LOS ANGELES (AP) — Veteran NBC news and sports producer Jim Bell took charge of Jimmy Fallon’s “Tonight Show” as CBS late-night competitor Stephen Colbert edged closer among advertiser-favored young viewers. Bell’s assignment was announced…
LOS ANGELES (AP) — Veteran NBC news and sports producer Jim Bell took charge of Jimmy Fallon’s “Tonight Show” as CBS late-night competitor Stephen Colbert edged closer among advertiser-favored young viewers.
Bell’s assignment was announced Wednesday and follows the exit of longtime Fallon producer Mike DiCenzo, who tweeted Monday that he was taking a breather after a “dream” decade working on Fallon’s “Late Night” and “Tonight.”
Bell’s wide-ranging career at NBC includes producing the “Today” morning show and creating its fourth hour. He worked on a dozen Olympic broadcasts and last year was promoted to president of NBC Olympics production and programming.
His move to “Tonight” recalls CBS’ decision to bring in veteran TV news producer Chris Licht (“CBS This Morning”) as showrunner for Colbert’s “The Late Show” after its slow start in 2016.
The edgy political humor that now consistently marks Colbert’s show is in contrast to Fallon’s topical jokes, both in number and tone.
Bell isn’t coming aboard to overhaul the show creatively, a person close to the “Tonight” production said, speaking on condition of anonymity because the person wasn’t authorized to discuss the matter publicly.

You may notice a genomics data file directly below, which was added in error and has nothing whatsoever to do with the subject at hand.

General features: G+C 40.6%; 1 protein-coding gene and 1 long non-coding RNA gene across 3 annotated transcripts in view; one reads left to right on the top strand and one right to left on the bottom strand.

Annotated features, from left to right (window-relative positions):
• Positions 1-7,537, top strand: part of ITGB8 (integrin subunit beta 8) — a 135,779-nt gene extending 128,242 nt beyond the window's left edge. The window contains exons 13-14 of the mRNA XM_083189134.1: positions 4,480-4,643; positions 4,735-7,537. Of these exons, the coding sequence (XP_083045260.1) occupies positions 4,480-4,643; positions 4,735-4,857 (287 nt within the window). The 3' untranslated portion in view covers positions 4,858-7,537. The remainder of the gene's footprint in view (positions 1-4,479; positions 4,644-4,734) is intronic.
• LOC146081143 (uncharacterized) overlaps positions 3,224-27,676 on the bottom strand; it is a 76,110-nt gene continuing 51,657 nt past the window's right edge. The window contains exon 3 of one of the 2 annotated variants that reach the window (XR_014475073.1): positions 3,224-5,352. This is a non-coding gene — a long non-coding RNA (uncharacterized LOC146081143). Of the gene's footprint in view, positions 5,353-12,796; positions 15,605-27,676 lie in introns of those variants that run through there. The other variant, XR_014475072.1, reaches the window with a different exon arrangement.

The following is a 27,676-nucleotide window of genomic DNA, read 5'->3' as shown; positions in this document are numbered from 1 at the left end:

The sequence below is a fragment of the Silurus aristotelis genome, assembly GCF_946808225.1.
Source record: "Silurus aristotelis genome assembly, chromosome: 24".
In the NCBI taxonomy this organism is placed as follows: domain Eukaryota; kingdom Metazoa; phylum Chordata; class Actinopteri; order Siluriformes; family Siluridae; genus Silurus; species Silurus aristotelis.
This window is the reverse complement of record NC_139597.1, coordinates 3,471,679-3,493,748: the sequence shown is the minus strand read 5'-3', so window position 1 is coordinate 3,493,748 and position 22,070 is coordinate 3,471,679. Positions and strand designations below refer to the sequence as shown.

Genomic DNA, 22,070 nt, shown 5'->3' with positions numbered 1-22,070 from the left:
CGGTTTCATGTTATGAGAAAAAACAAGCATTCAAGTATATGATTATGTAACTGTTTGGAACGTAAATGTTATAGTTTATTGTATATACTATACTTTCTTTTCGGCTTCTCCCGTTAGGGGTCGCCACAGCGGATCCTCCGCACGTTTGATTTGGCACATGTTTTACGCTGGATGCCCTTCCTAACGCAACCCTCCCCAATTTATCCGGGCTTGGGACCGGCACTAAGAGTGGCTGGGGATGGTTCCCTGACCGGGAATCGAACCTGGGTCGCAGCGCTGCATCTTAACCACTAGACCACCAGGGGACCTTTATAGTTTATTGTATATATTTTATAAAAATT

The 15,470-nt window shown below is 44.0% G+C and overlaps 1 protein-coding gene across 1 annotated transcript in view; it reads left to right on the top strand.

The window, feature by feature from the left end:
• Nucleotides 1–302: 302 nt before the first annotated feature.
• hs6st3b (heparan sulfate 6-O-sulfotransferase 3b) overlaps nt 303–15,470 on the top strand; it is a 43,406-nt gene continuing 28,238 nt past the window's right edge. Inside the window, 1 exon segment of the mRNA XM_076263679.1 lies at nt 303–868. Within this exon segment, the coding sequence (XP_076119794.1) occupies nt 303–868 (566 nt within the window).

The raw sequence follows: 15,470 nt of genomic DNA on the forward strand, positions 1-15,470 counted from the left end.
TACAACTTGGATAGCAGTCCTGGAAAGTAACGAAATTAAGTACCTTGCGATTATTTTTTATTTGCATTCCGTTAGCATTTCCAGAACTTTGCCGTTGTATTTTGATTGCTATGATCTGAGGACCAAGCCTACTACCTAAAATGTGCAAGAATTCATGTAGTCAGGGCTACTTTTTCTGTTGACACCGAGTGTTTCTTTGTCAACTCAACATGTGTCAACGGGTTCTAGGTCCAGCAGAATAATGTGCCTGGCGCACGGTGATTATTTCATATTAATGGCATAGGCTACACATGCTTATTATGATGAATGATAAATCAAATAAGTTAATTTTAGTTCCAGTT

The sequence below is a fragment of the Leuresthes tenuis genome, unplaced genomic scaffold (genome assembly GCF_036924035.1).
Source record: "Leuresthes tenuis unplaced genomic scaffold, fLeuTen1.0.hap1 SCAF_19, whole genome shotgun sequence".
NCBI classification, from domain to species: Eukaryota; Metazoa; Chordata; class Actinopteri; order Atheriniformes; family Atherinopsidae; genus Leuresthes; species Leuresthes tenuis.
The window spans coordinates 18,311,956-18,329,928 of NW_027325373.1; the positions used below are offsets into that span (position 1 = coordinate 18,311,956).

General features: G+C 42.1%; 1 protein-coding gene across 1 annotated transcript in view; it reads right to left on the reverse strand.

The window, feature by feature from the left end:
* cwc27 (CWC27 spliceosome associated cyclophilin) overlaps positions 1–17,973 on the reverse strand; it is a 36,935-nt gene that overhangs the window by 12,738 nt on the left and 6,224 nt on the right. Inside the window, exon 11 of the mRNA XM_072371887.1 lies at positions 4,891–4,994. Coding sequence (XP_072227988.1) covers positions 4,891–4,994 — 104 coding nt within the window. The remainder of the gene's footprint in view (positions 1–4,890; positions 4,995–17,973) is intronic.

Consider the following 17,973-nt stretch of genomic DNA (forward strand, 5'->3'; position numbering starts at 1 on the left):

Late-night shows have an impact that belies their relatively small audiences, both as standard-bearers for their networks and in ad revenue.
Given the intense interest in the Trump administration and the upcoming election, Colbert’s approach appears to be paying off: For the first four weeks of the new season, he’s close to erasing Fallon’s slim ratings lead with the 18-to-49 demographic.
Colbert is retaining supremacy in total viewers, which averaged 3.75 million at the conclusion of last season, followed by Fallon with 2.57 million and ABC’s “Jimmy Kimmel Live!” with 2.17 million.
But NBC touts Fallon’s younger audience (averaging 57.5 years, compared with 63.2 for Colbert) and the “Tonight” performance online, including most-viewed late-night show on YouTube.
Katie Hockmeyer and Gerard Bradford will retain their producing duties on “Tonight,” NBC said. Bell will be the showrunner (a term commonly used for the producer overseeing all aspects of a program) as well as the executive in charge, the network said.
“Saturday Night Live” creator Lorne Michaels is the executive producer of “Tonight.”
Lynn Elber can be reached at email@example.com and on Twitter at http://twitter.com/lynnelber .